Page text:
Why Alberta Ballet’s The Nutcracker means so much to aspiring dancers
The Nutcracker, an Alberta Ballet holiday classic, introduces many audience members to ballet. But it also welcomes many young, aspiring dancers to the professional stage and sold-out performance halls for the first time. Every year The Nutcracker spells opportunity for around 100 young dancers. This year, nearly 300 children will round out Alberta Ballet’s cast for performances in Ottawa (Nov. 30 – Dec 4), in Edmonton (Dec. 8 – 11) and in Calgary (Dec. 16 – 24).
The popular ballet, featuring the music of Pyotr Ilyich Tchaikovsky, served as an entry point into professional dance for several Alberta Ballet dancers. Sisters Alexandra and Jennifer Gibson, are in their eighth season with Alberta Ballet. They trained for their professional dance careers at the School of Alberta Ballet. They remember the chance to dance with a professional ballet company as a highlight from their school years.
The smallest and youngest students start out in the production playing Mice, as well as Party Girls and Boys (which Alex and Jennifer agree were the best roles because of the interaction with the professional dancers in those scenes).
As these students grow, dancers move into the roles of Rats and Soldiers, parts better suited to a taller student. Jennifer is sympathetic to the wide swings of emotion this year’s students will feel the first time they set foot onstage with Alberta Ballet.
Both she and Alexandra debuted in a production of The Nutcracker when they were nine.
“It was terrifying to be (dancing) with the professionals, but also inspiring,” Jennifer says.
“Being able to dance with the professional company solidifies your desire to be a dancer,” she says. “Opportunities like The Nutcracker are when you get to see the vision as reality. I remember it was intimidating. I knew who these dancers were, and like any ballet student, I followed their careers and had my favourites.”
The opportunity to be part of a professional production is a huge step for ballet students, and places them next to their dance heroes. This is especially true for the students enrolled in the academic program at Calgary’s School of Alberta Ballet, where children as young as 12 make a commitment to begin serious training for a dance career by attending the private school.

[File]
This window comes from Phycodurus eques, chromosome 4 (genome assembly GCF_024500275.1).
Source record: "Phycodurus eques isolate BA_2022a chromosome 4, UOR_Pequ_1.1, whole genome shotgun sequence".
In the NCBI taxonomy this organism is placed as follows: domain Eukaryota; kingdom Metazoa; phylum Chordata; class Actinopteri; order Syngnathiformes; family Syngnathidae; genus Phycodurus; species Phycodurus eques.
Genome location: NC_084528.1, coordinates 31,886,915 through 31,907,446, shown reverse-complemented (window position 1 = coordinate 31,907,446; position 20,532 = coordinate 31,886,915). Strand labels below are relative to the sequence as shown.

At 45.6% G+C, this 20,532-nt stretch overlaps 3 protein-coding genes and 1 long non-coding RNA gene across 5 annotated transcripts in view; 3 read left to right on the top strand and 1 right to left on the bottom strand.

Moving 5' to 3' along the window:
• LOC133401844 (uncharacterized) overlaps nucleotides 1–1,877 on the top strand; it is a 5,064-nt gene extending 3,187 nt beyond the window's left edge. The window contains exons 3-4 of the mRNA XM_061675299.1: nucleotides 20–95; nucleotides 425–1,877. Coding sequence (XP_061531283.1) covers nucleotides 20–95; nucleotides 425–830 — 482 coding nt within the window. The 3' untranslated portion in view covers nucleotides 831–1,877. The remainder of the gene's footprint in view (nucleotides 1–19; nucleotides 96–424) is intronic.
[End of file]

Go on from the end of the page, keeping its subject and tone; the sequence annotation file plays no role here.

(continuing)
Melissa Eguchi, graduated from the School of Alberta Ballet in 2015. She spent one year with Alberta Ballet’s emerging artist program, Alberta Ballet II and is now in her first season as professional dancer with the company. When she was just 14 years old, she was weighing the kind of career decisions that most students don’t consider until the end of high school.
She decided to pursue the School of Alberta Ballet’s rigorous dance training to set her on the path for a professional dance career. The decision meant moving from her home in California to enrol in the Calgary private school. And once she settled in the new environment, she remembers feeling privileged to be a “full-time student doing ballet, all day, every day.”
Located in downtown Calgary, the school offers a unique curriculum that blends full-time dance instruction with academic instruction between grades 7 and 12. The school’s faculty includes both renowned ballet instructors and first-class academic professionals, which means a program flexible enough to accommodate exceptional dance training alongside a curriculum that prepares graduating students to enrol in any post-secondary institution.
All the same, Alexandra Gibson makes clear that students at the school are training hard and with a concrete goal in mind. “The whole drive at the school,” she says, “is to become a professional dancer.”
In 2017, Alberta Ballet will perform The Nutcracker in Victoria, Edmonton, Calgary and Vancouver. The School of Alberta Ballet has locations in both Edmonton and Calgary. To learn about the academic stream or to learn more about its open division, visit www.schoolofalbertaballet.com.
This story was created by Content Works, Postmedia’s commercial content division, on behalf of the Alberta Ballet.